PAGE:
The Amarillo fam was nice enough to wait until 8pm to eat dinner with us on Saturday night. We tried out Goody's and it lived up to the name. Afterward, we headed over to Michal-ann and Cary's house to hang out for a while. Jer and I thought this was the perfect opportunity to introduce them to Four LOKO, or just LOKO for short. Haha. This drink has become a bit of a cult classic among my circle of friends back in Dallas. It's like an alcoholic energy drink that comes in fruity flavors. It's 12% alc/vol, so it doesn't take much before you start feeling it. They are sold in 24oz. cans. (We even got my mother-in-law to try it!) Felicia and Cary weren't too impressed with it, but my brother-in-law Seth ended up taking it for the team and finishing it off. Maybe we have a new member in our LOKO cult??? Haha.
We ended up staying up kinda late, or maybe it just felt late since our flight was at 8am the next morning! Either way, it was great hanging out with the Amarillo crew, like old times. My mother-in-law gets major props for getting us to the airport by 7:30am. I don't know about some of you guys, but I've got it lucky because my MIL is the BEST!
So now for the serious stuff. We landed on Sunday morning and immediately got a call that my Oma had fallen in her apartment. She couldn't get to a phone, but luckily was wearing her life alert bracelet. They responded and called paramedics, and my dad, who lives nearby. Since she couldn't get up, the EMTs had to break down her door to get to her. There was quite a bit of blood on the floor, so they were worried about the extent of her injuries. They took her to a hospital, where it was discovered that she broke her nose, had other facial fractures, and had a small bleed in her brain. At this point they thought she would probably need plastic surgery and possibly other surgery if the bleeding around her brain didn't stop. She had to spend Sunday night in the hospital, and wait for the plastic surgeon and neurosurgeon to see her on Monday. Since my boss is amazing, he completely understood that I wanted to be with her on Monday if these procedures were going to take place. Not exactly the Monday I was expecting to have, but life happens.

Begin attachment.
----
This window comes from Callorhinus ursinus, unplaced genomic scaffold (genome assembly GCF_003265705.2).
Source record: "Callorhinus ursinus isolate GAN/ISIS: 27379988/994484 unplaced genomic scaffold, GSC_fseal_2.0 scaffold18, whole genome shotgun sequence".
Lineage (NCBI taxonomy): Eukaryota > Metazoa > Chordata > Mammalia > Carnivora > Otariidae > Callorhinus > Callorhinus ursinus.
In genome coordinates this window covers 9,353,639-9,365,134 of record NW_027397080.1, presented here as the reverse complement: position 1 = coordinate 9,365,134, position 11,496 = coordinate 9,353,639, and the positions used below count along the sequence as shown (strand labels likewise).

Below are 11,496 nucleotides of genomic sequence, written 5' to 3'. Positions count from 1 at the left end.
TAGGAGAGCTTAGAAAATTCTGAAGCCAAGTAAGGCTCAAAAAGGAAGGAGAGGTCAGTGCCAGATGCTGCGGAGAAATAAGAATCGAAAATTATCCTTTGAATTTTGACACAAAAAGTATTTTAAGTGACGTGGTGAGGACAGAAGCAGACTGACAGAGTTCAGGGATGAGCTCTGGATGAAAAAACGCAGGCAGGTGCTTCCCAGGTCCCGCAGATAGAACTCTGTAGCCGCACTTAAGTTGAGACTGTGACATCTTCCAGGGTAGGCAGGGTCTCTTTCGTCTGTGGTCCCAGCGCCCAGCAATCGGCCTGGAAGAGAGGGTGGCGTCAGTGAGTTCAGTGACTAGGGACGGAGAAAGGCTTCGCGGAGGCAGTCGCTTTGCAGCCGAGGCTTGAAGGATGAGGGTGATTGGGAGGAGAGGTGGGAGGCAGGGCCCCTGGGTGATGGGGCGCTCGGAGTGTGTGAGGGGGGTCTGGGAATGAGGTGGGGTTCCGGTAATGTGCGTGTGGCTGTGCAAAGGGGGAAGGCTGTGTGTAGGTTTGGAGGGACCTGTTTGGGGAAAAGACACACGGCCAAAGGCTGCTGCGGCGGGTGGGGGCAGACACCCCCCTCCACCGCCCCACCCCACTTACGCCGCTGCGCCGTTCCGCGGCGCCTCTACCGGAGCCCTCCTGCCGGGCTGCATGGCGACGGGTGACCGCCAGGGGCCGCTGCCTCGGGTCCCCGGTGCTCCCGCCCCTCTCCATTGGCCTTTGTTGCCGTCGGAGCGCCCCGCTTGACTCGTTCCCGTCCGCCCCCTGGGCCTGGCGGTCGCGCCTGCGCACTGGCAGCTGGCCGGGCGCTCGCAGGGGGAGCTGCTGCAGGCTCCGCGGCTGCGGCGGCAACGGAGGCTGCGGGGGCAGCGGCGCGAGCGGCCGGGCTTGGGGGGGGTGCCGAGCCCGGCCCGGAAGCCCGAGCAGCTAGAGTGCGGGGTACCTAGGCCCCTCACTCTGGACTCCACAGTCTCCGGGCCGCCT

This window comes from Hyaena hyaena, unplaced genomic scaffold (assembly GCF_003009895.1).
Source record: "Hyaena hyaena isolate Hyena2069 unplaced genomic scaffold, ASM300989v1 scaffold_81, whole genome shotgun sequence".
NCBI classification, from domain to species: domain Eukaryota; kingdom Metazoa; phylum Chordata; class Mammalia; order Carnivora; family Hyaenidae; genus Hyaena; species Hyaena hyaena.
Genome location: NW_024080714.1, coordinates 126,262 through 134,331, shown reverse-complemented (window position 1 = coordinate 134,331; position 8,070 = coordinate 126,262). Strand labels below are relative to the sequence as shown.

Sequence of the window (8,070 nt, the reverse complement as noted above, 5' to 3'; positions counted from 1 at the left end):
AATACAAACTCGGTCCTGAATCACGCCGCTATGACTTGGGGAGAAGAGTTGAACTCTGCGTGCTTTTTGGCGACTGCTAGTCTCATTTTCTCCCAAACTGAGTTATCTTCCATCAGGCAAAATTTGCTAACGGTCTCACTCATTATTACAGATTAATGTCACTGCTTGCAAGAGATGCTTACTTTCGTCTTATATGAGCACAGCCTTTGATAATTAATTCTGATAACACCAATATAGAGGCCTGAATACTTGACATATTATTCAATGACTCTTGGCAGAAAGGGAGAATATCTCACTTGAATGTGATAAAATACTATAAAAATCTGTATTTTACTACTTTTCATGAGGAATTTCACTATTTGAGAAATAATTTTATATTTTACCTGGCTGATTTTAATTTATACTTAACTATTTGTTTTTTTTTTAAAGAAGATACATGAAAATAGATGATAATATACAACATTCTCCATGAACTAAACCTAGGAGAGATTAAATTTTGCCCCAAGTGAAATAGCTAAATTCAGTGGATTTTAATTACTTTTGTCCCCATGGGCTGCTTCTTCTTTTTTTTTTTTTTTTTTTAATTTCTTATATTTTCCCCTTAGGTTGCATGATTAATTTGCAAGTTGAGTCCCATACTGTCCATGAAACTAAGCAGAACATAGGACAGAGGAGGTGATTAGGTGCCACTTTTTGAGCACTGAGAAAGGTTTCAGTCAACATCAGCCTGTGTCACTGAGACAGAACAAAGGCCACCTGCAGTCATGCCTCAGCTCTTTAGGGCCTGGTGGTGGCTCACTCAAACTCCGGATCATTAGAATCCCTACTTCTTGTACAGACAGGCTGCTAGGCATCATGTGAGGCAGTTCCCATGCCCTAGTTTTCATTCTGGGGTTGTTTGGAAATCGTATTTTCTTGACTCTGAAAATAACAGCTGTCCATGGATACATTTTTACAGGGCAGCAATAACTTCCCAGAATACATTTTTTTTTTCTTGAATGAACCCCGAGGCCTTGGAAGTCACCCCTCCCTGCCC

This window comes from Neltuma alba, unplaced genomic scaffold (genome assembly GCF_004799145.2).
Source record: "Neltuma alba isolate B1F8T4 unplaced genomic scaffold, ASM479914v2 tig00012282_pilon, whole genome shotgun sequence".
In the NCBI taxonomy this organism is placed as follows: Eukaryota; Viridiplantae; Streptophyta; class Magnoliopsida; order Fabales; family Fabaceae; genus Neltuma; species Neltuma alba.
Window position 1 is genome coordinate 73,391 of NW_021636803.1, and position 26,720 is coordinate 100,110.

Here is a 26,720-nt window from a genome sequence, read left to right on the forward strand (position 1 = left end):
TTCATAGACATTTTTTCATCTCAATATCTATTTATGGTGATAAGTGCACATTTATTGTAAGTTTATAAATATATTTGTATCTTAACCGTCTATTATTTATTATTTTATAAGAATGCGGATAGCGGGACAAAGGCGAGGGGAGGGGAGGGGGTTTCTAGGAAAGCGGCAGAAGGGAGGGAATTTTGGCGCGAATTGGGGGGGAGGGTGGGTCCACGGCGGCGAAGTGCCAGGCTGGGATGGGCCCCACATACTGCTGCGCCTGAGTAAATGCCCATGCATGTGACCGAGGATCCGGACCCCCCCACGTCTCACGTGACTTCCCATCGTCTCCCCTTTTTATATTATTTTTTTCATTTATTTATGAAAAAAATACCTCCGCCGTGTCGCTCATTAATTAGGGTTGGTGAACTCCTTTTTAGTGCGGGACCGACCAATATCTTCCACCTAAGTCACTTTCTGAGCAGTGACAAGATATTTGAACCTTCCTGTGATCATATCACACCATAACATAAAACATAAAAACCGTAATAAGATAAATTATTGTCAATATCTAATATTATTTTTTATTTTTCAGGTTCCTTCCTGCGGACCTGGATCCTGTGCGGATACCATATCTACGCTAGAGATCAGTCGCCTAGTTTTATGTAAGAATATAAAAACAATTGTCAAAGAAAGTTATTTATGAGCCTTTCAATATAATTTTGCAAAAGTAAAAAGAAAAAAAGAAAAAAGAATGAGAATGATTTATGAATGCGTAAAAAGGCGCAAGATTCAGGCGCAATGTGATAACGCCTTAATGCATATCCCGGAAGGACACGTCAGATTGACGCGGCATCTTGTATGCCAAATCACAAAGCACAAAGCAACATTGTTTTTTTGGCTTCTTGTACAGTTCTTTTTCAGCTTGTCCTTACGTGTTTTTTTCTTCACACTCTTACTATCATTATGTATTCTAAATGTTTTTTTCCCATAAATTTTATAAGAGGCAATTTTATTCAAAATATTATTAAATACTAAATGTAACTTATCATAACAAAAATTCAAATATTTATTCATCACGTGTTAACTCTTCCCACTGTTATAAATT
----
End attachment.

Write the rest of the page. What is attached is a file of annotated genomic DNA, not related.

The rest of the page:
She had a variety of tests run on Monday morning, and they determined that the bleed wasn't serious and her facial fractures could heal on their own. This was great news because surgery can be very hard on anyone, let alone a 91 year old. If you've ever spent time in a hospital, you know that it's scary to be there alone. I decided to head up to the hospital even though she wasn't having surgery, just to be there with her until she was discharged. When I got to her room, I could barely recognize her. Her nose was swollen, along with the whole right side of her face. It's extremely bruised all over. I have no idea how she wasn't in excruciating pain, but she said she wasn't. The neurosurgeon came by and cleared her, but we needed clearance from physical therapy before she could leave the hospital. That consult didn't go as planned. Oma had a hard time getting out of the bed, walking around the hospital wing, and sitting and standing. The therapy nurse basically told me that she wasn't approving Oma's discharge yet, and when she did, she wouldn't approve her going back to her apartment. She didn't feel it was safe for Oma to be alone. Try telling that to a stubborn 91 year old Dutch woman who hates the idea of nursing homes or assisted living. I thought I was just going up to the hospital for a couple hours while the discharge papers were prepared, but it turned into a really harrowing 6 hour experience.